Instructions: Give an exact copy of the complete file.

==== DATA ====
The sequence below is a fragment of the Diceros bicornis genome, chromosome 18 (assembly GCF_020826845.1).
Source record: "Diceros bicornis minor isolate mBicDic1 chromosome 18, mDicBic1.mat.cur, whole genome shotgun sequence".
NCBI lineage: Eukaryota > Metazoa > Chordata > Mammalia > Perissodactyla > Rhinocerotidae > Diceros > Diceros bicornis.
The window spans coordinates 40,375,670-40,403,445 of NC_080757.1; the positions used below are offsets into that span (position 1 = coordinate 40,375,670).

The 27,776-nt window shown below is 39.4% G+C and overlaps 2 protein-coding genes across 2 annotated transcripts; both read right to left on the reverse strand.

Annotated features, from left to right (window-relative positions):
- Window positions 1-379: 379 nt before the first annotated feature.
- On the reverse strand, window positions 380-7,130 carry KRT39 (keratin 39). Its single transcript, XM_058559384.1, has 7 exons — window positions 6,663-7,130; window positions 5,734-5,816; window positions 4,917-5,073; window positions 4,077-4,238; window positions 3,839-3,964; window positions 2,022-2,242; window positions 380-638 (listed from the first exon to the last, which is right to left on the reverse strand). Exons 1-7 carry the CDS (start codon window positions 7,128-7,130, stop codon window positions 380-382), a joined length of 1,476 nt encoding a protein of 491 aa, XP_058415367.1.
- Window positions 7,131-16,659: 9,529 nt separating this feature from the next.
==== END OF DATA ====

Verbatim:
The sequence below is a fragment of the Diceros bicornis genome, chromosome 18 (assembly GCF_020826845.1).
Source record: "Diceros bicornis minor isolate mBicDic1 chromosome 18, mDicBic1.mat.cur, whole genome shotgun sequence".
NCBI lineage: Eukaryota > Metazoa > Chordata > Mammalia > Perissodactyla > Rhinocerotidae > Diceros > Diceros bicornis.
The window spans coordinates 40,375,670-40,403,445 of NC_080757.1; the positions used below are offsets into that span (position 1 = coordinate 40,375,670).

The 27,776-nt window shown below is 39.4% G+C and overlaps 2 protein-coding genes across 2 annotated transcripts; both read right to left on the reverse strand.

Annotated features, from left to right (window-relative positions):
- Window positions 1-379: 379 nt before the first annotated feature.
- On the reverse strand, window positions 380-7,130 carry KRT39 (keratin 39). Its single transcript, XM_058559384.1, has 7 exons — window positions 6,663-7,130; window positions 5,734-5,816; window positions 4,917-5,073; window positions 4,077-4,238; window positions 3,839-3,964; window positions 2,022-2,242; window positions 380-638 (listed from the first exon to the last, which is right to left on the reverse strand). Exons 1-7 carry the CDS (start codon window positions 7,128-7,130, stop codon window positions 380-382), a joined length of 1,476 nt encoding a protein of 491 aa, XP_058415367.1.
- Window positions 7,131-16,659: 9,529 nt separating this feature from the next.